A Question of Less Talent Than Temperament

Vertiginously sequestered, their Bröckengespensted shadows distending and returning, monstrously, far below, Remy Marathe and Hugh/Helen Steeply’s double-/triple-/quadruple-crossing, mutually quasi-interrogative (maybe) and (definitely, very) discursive conversation seems outside of time, somehow.

Time is, of course, relative; and Wallace achieves this sense of timelessness (partly) by contrasting S&M’s (how can I not call them that? It’s worth it just for the effect it’ll have on search results) suspended night against the way the book’s section’s other scenes jump, latter season Lost­-like, from date to date, period to period.

But a text is not a self-contained thing. It has to be read, and in being read is reshaped. Our experience of time in Infinite Jest is also relative to our experience of time outside it.

With Infinite Winter’s brisk elevenish pages a day pace, that means that S&M’s night over the desert distends to more like a week. At just one page per day – my pace for Drawing on the Infinite – what we’ve read so far of this conversation was spread over 40 days.

I think these scenes can be challenging enough at our Infinite Winter pace, but when you read as slowly as I do for my drawing project (or Jenni does for Erasing Infinite), knowing how far these scenes stretch out in front of you – in days and in weeks – puts you in a very strange headspace.

When I was just one month into Drawing on the Infinite, I wrote that the project was not quite about drawing and not quite about reading, but the two working somehow in tandem. And I didn’t quite know how at that point.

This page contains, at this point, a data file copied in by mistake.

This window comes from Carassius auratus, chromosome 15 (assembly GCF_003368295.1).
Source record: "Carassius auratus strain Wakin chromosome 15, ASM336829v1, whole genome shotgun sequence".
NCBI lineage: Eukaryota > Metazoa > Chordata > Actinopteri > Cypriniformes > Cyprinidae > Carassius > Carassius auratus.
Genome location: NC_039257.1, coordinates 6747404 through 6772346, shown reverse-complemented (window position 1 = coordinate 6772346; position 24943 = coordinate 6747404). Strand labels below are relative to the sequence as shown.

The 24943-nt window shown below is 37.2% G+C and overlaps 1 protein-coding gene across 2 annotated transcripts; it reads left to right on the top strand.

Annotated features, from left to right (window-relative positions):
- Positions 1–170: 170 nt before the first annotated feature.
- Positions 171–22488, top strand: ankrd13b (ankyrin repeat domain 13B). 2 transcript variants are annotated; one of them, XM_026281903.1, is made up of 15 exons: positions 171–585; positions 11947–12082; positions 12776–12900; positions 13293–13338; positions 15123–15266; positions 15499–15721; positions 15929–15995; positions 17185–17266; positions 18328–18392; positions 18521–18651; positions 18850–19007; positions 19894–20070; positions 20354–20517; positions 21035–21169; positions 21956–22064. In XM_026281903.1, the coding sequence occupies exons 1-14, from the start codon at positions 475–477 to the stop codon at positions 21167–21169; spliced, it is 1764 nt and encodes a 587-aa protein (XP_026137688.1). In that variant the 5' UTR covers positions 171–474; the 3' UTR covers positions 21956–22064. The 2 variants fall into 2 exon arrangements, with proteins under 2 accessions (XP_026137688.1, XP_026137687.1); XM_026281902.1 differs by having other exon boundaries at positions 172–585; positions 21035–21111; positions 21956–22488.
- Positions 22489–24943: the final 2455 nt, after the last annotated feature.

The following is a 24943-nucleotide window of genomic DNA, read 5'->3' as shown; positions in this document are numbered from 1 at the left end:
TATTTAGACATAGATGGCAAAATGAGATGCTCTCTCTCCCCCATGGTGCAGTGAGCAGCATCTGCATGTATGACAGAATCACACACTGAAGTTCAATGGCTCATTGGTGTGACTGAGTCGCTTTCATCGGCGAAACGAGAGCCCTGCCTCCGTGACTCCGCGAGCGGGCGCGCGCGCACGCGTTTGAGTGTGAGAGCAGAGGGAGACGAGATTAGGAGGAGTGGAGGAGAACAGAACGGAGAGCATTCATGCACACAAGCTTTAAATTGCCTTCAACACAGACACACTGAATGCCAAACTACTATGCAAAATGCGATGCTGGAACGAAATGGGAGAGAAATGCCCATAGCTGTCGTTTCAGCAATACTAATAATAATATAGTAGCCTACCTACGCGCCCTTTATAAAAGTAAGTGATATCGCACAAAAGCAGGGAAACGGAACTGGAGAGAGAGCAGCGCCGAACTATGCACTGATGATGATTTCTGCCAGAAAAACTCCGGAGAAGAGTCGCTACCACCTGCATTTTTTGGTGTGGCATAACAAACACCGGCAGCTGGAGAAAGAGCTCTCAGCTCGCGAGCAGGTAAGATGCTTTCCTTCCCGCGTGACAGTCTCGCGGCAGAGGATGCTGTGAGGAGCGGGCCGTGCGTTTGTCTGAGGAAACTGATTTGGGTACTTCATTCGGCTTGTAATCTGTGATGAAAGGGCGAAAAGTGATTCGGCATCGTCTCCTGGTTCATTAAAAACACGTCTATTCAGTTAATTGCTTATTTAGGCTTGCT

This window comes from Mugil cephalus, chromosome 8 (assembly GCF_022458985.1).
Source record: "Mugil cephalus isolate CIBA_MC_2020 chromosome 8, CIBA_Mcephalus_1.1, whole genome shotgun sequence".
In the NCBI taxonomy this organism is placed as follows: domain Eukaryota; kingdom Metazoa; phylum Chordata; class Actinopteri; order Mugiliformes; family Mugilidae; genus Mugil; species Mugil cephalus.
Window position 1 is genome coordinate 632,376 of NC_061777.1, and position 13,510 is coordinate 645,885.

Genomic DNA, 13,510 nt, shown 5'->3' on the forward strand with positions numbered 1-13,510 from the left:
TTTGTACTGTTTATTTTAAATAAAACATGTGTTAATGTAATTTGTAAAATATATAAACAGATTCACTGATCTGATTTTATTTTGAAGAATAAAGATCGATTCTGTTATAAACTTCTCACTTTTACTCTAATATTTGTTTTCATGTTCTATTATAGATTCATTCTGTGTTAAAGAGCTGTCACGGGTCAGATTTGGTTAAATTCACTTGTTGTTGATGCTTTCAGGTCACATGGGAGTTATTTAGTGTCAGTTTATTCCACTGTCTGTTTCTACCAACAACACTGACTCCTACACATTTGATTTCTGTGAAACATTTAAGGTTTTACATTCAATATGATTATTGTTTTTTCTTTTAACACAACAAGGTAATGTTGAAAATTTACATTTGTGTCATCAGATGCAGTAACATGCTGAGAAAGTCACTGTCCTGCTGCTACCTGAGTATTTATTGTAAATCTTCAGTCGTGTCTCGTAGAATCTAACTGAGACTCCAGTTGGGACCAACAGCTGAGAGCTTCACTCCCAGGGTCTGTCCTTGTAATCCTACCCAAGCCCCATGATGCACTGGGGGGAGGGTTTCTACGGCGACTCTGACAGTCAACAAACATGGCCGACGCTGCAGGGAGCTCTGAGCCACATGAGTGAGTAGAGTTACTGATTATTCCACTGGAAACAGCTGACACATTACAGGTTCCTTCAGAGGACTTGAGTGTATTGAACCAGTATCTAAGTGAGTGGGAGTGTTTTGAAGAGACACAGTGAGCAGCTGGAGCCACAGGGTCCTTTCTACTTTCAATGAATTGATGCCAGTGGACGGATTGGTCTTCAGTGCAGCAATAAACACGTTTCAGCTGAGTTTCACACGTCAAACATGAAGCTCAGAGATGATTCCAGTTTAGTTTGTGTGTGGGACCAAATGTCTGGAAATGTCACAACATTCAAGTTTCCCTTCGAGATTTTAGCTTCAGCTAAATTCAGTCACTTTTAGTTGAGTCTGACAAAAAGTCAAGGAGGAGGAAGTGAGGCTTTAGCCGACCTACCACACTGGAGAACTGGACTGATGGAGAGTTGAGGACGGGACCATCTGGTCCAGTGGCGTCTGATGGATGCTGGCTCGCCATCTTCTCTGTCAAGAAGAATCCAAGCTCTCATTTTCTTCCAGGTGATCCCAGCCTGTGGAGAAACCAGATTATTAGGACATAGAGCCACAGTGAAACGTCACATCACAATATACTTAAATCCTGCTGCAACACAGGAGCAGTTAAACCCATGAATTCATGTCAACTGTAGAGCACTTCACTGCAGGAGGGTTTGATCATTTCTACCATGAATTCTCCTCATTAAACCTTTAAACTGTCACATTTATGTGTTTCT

The same stretch of pages we’ve just read last week – including Steeply & Marathe, including Kate Gompert, the locker room scene, the Big Buddies – saw me start to peek over that wall of understanding and hop some of my own reading and drawing plateaus (plateaux).

I want to share a couple of photos that, I hope, will illustrate what I mean.

Katherine Gompert was the first character whose head I truly got into, drawing-wise. Wallace renders her depression so acutely (there are some striking parallels w/ his early and quite autobiographical The Planet Trillaphon as it Stands in Relation to the Bad Thing) that it’s almost impossible to not to feel it right along with her. This is the first time I feel like I really succeeded in capturing a character’s emotion, but she still seems kinda 2-D.

73/1079 "It's like horror more than sadness. It's more like horror."
73/1079 “It’s like horror more than sadness. It’s more like horror.”

In stark contrast, it’s not easy to even know what Steeply & Marathe are thinking and feeling at any time. If your whole aim is to depict how they’re feeling, this can pose a bit of a challenge. Here’s how I saw Marathe throughout his talk with Steeply (you can probably tell I read a couple of “How to Construct Head” tutorials around this time).

"Marathe's eyes looked nearly closed."
“Marathe’s eyes looked nearly closed.”

When (I confess) I had drawn, alternately, Marathe and Steeply as many times as I felt I was able, I started to focus on the line work and slightly more abstract style I had begun experimenting with around the time of the “TE OCCIDERE POSSUNT SED TE EDERE NON POSSUNT NEFAS EST” drawing. The little accountant’s ledger, for soberly deciding what to love, was drawn the morning after my son was born.

108/1079 "You sit down with your little accountant's ledger and soberly decide what to love?"
108/1079 “You sit down with your little accountant’s ledger and soberly decide what to love?”

To this day, Steeply’s hand (!) is one of my favourite drawings, and possibly the one I’m still proudest of. Not least because it’s a drawing of a hand (!), but because the narrow anatomical focus let me get past Marathe’s perception of Steeply’s “grotesque” disguise and capture something about this (in my opinion) sad, Self-sacrificing (capital intended) and probably fairly lonely man.